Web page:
In-depth reviews

Vauxhall Corsa - Engines, performance and drive

Strong engines and low weight help the Corsa deliver sprightly performance, but some rivals ride a little more smoothly

Overall Auto Express Rating

3.5 out of 5

Engines, performance and drive Rating

4.0 out of 5

£19,605 to £28,365
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Under Stellantis ownership, Vauxhall has been able to access the group’s CMP small car platform. In contrast to the underpinnings of the previous Corsa that dated back to the early 2000’s, the latest architecture is bang up to date. The chassis is both over 15 per cent more rigid than the old car’s and 40kg lighter. Add up the other weight saving measures – lighter seats front and rear, an aluminium bonnet, lighter engines – and the new Corsas weighs up to 108kg less than an equivalent version of the old car.

This brings benefits to the way the Corsa accelerates, brakes and handles, plus how much fuel it uses. Predictably then, the Corsa driving experience takes a giant leap forward.

Around corners it feels agile and responsive, and body control and grip are both strong. It’s not quite as much fun as a Ford Fiesta – the slightly numb steering lets it down a little - but it’s above the class average.

It’s certainly firmer than the previous Corsa, but it’s by no means uncomfortable. The likes of the Renault Clio and the Volkswagen Polo ride more smoothly, but the Corsa isn’t far behind. Refinement was always a Corsa plus-point, but the more rigid body structure means that the cabin is more hushed than ever.

The best news is that in everyday driving the Corsa remains very easy to drive. The steering and the other controls all feel light at low speeds.

The petrol options use a 1.2-litre three-cylinder that’s available with a turbo (99bhp) or without (74bhp) and these will make the most sense to most buyers. The entry-level petrol is paired with a five-speed manual gearbox, while the most powerful petrol gets a choice of six-speed manual or eight-speed automatic.

Doing away with a conventional transmission altogether is the Corsa Electric. Here, drive is taken care of by a 134bhp electric motor which, combined with a 50kWh battery, results in a 200-mile-plus zero emission range.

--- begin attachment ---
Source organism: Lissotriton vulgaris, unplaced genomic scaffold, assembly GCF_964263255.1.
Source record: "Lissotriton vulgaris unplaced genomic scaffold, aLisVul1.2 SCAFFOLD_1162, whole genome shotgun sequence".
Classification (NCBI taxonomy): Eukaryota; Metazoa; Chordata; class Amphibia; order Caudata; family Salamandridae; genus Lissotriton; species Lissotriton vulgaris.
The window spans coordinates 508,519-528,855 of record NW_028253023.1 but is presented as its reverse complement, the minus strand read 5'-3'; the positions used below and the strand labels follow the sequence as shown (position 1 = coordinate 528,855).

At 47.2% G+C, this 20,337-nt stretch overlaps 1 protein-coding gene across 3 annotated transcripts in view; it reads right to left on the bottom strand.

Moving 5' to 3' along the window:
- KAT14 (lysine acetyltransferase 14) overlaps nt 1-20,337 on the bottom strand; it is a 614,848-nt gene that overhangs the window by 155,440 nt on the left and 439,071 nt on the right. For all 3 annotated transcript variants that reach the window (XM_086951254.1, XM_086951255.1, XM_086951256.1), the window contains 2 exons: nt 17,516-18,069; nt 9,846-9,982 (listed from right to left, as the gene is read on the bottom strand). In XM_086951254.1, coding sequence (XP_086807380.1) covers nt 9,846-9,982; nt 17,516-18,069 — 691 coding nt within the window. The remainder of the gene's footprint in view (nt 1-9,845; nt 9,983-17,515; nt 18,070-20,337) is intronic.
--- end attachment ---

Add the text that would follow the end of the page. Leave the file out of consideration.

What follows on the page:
A new 51kWh battery was added to the Corsa Electric in 2023 alongside the 50kWh unit. The larger battery is offered in Corsa Electric GS and top-spec Ultimate guises with the smaller battery featuring in Design and mid-range GS cars. The newer battery now allows for a greater range - up to 246 miles.

Models higher up in the range – both combustion and electric - are available with a selectable driving mode. By switching to Sport mode, petrol models get an artificial engine note piped into the cabin, plus extra weighing to the steering. Prodding the Sport button in the Corsa Electric allows the driver full access to the 134bhp on offer.

0-62mph acceleration and top speed

The Corsa’s weight saving measures compared to the last one haven’t just resulted in raised performance levels well beyond those of the old car, they’ve shunted the Corsa towards the top of the supermini class.

Even the entry-level 74bhp petrol doesn’t feel out of its depth on the road: officially it’ll cover the 0-62mph dash in 12.4 seconds and go on to a 108mph top speed. The turbocharged petrol offers up 99bhp and 205Nm of torque, and slashes those numbers to 9.3 seconds and 121mph. By contrast, a Volkswagen Polo with just 5bhp less needs 10.8 seconds to get to 62mph, and has a top speed of 115mph. When paired with the eight-speed auto gearbox, the 1.2 petrol’s figures drop slightly, with 0-62mph taking 10.2 seconds and a 119mph top speed.

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Turbocharged or not, the 1.2 petrol is a sweet unit. Power delivery is smooth and predictable, and these units only make their presence felt audibly under hard acceleration. Most three-cylinder units are a little thrummy, and this one is no exception - but the cabin and the controls are well insulated against vibrations.

As the electric version is the most powerful - the single motor makes 134bhp and 260Nm - it’s also the quickest Corsa. 0-62mph takes just 7.6 seconds, while the instant throttle response means that, particularly at urban speeds, it feels much quicker than that. The facelifted Corsa Electric with the less powerful electric motor comes with a 0-62mph time of 8.9 seconds and 8.2 seconds with the 154bhp motor. 

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Senior news reporter

A keen petrol-head, Alastair Crooks has a degree in journalism and worked as a car salesman for a variety of manufacturers before joining Auto Express in Spring 2019 as a Content Editor. Now, as our senior news reporter, his daily duties involve tracking down the latest news and writing reviews.

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